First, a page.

Tesco Booker figures shed light on COVID wholesale impacts

Patrick Mitchell-Fox
Senior Retail Analyst
@RetailAnalysis

Date : 26 June 2020

Data shared by Tesco in its Q1 performance update to 30 May provides the first public statement showing detail of the full impact of the pandemic emergency on the wholesaling channel, indicating the specific scale of the asymmetrical effects on retail versus foodservice business.  With total sales for the period boosted to 6.1% by the acquisition of Best Foods in March, Booker’s net like-for-like was just 0.6%.  This disguises massive growth of 23.5% to customers in the independent retail channel, while sales to catering and foodservice customers plunged by 32.1%.  Total value sales for the period were £1.6bn.

Sales in retail channel continued to accelerate through period

Plotting the progress of sales growth through the period the figures provided by Tesco show Booker's retail chnnel sales leaping to +16.0% in early March as stockpiling drove increased consumer purchasing.  However, the data also shows that sales into retail business further stepped up to +26.8% as the lockdown was imposed and then moved even higher in the course of May to end the period on +30.0%.  The rapid growth has come through both the cash & carry and delivered sides of the business, with Booker retail partner stores (under the Budgens, Londis and Premier fascias) and mostly serviced by delivery, achieving sales growth of 23.5%.  The growth of stores serviced in the independent channel is significantly above that of the corporately-run convenience estate (Tesco Express and One Stop), which was ‘just’ +9.9%.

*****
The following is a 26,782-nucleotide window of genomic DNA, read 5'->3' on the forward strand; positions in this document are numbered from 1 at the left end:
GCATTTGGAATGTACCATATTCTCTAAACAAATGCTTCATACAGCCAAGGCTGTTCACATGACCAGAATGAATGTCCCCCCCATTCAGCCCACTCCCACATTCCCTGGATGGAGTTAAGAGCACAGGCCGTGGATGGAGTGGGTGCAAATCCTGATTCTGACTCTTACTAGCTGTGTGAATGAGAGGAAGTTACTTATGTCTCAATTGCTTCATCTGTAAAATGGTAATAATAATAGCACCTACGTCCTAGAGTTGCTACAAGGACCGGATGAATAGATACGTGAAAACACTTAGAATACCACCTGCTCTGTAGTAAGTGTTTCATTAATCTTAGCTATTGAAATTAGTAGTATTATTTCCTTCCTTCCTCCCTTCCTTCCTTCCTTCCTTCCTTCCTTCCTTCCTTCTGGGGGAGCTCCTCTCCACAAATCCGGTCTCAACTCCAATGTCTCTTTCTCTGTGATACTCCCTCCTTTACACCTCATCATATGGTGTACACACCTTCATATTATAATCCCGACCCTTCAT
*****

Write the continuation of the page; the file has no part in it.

Business with pubs hit hardest on foodservice side

Having seen business drop away even before the lockdown (-23.1%), Booker’s sales to its catering customers collapsed by 68.2% from March into April, before beginning to recover slightly as elements of restrictions on business started to be eased in May.  However, despite this change in direction sales to catering customers still ended the period down 61.3%.  Amongst Booker’s major customer groups sales to pubs were down 63% over the quarter, while sales to takeaways, where opportunities to keep trading were better, were down by 32%.

Market share increased in all channels

Despite the extensive disruption to the foodservice side of its business, Booker believes that it has gained over 10 percentage points of share in the foodservice channel in the course of the COVID episode, pushing its participation to 19% come the end of May.  The business also believes it is well positioned to gain further, going forward.  As a major supplier to takeaways (and of associated takeaway supplies) Booker should indeed be well placed to benefit from the dash to takeaway operations now being seen across the UK's out-of-home market.  Share gains in retail channel business has pushed Booker up to an estimated 25% of this sector.  Overall Booker estimates that it currently holds 23% of the overall UK wholesale market.